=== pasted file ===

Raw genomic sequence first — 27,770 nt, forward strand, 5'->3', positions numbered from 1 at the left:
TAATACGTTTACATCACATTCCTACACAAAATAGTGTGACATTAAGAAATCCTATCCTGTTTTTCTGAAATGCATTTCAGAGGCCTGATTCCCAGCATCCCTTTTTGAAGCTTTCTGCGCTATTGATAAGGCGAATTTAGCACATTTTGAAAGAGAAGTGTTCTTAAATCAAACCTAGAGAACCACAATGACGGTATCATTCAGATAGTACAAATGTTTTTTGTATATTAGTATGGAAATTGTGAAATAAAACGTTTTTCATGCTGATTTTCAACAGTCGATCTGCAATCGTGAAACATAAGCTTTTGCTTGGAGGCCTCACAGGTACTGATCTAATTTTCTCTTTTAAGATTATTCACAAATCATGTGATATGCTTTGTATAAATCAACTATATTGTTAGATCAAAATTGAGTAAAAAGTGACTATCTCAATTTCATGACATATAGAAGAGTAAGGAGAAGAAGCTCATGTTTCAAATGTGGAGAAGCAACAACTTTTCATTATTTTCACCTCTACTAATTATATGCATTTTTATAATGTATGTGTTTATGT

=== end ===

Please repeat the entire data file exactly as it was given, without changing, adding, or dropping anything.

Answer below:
Raw genomic sequence first — 27,770 nt, forward strand, 5'->3', positions numbered from 1 at the left:
TAATACGTTTACATCACATTCCTACACAAAATAGTGTGACATTAAGAAATCCTATCCTGTTTTTCTGAAATGCATTTCAGAGGCCTGATTCCCAGCATCCCTTTTTGAAGCTTTCTGCGCTATTGATAAGGCGAATTTAGCACATTTTGAAAGAGAAGTGTTCTTAAATCAAACCTAGAGAACCACAATGACGGTATCATTCAGATAGTACAAATGTTTTTTGTATATTAGTATGGAAATTGTGAAATAAAACGTTTTTCATGCTGATTTTCAACAGTCGATCTGCAATCGTGAAACATAAGCTTTTGCTTGGAGGCCTCACAGGTACTGATCTAATTTTCTCTTTTAAGATTATTCACAAATCATGTGATATGCTTTGTATAAATCAACTATATTGTTAGATCAAAATTGAGTAAAAAGTGACTATCTCAATTTCATGACATATAGAAGAGTAAGGAGAAGAAGCTCATGTTTCAAATGTGGAGAAGCAACAACTTTTCATTATTTTCACCTCTACTAATTATATGCATTTTTATAATGTATGTGTTTATGT